• Your Sales Professionals
  • Your Account Managers

The people on your team who interface with your customers every day are the ones who know the ins and out of their businesses best.

These experts on your team see your customers’ problems and challenges in action all the time.

So while they’re sitting at their dining room tables in the coming weeks (or months) hammering out whatever they can, ask for permission to interview them. Tap into their brains and pull out the amazing insights stored up there.

And then:

  • Record your interviews using Zoom
  • Publish those video interviews on YouTube
  • Break them into smaller videos to use on LinkedIn
  • Transcribe them using and publish the text in your blog
  • Break down that long-form text into snippets you can use in email newsletters for your existing customers and leads

The possibilities are endless.

But you can’t fake great content. It all starts with your company’s experts.

So grab their time while it’s more readily available. Hopefully it won’t be for long!

Here are two articles and a tool that should help:

4. Learn how to do video-based prospecting

Wait! Don’t skip ahead to number five yet.

This is actually a lot easier than you might think.

Five years ago, sending a talking-head video of yourself in a sales outreach email might never have crossed your mind. But here we are in March of 2020 and the tools we need are both accessible and idiot proof.

Just a few months ago, I wrote a thorough (and unintentionally well timed) article titled “Video-Based Prospecting: An Easy, But Comprehensive Guide“. So if this topic interests you, I recommend reading it.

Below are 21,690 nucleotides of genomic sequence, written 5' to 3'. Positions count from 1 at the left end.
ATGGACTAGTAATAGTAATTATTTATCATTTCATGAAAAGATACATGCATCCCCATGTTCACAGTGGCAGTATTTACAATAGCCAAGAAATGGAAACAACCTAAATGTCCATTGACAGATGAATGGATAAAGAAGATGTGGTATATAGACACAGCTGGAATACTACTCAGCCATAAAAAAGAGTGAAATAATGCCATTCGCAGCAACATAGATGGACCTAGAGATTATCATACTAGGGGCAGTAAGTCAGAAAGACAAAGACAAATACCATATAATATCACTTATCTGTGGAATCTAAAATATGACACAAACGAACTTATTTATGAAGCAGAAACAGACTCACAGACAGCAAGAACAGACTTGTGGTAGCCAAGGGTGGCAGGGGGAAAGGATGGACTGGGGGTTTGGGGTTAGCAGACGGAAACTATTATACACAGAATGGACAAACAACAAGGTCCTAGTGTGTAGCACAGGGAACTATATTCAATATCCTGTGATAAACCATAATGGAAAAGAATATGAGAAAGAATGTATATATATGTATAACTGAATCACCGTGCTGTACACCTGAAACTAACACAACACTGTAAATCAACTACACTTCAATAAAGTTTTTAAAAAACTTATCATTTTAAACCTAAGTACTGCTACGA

In the meantime, here’s the quick summary:

Free or very inexpensive software tools like Loom (my preference), Soapbox and Vidyard let you record yourself (and/or your screen) right from your browser. They host the videos for you. So all you need to do is push a button, start talking and then copy and paste the link into your outbound emails.

Here’s an example of one I made:

So why video?

I’ll give ya three reasons:

  1. Video breaks through the clutter. When everything else in your prospect’s inbox is long-form text, your video message is immediately different.
  2. Video humanizes you. When the recipient of your emails sees your face and hears your voice, you magically transform from some guy or gal behind a curtain of words on their screen into a real human being.
  3. Video lets you say (and show) things that are hard to do with text. Walk through your facility and show your equipment in action. Record your screen and point out what their competitors are doing better. Hold up a product and tell them about the problem it solves.

Yes, you might feel some technology intimidation at first. But the hurdle is a heck of a lot smaller than it was a few short years ago. Consider yourself lucky!

And yes, stage fright may set in when the camera starts rolling. But no one’s watching your practice rounds. And isn’t now a good time to be courageous anyway?

5. Focus your message

Up for a quick activity? Great.

Answer this question out loud right now:

What does your company do?

(I’ll give you a few seconds).

Did you stumble? Have to think about it? How quickly were you able to answer?

And most importantly, what percentage of your answer was about the problems you help your customers solve or the goals you help them achieve (as oppose to the stuff you sell and how amazing you are)?

Everyone needs a wakeup call from time to time. If that’s you, brace yourself because here it comes…

No one cares about you. Especially right now.

Here. I brought these for you (for the tears)…

Maybe your prospects will care about you soon.

But not until you’ve demonstrated that you’ve seen their issues before, that you understand those issues and you’ve helped others like them address them.

So instead of talking about ourselves, how about if we reframe our positioning language around our customers?

Maybe something like this:

We help ____ achieve ____ when they’re struggling with ____ or trying to achieve ____.

Instead of this: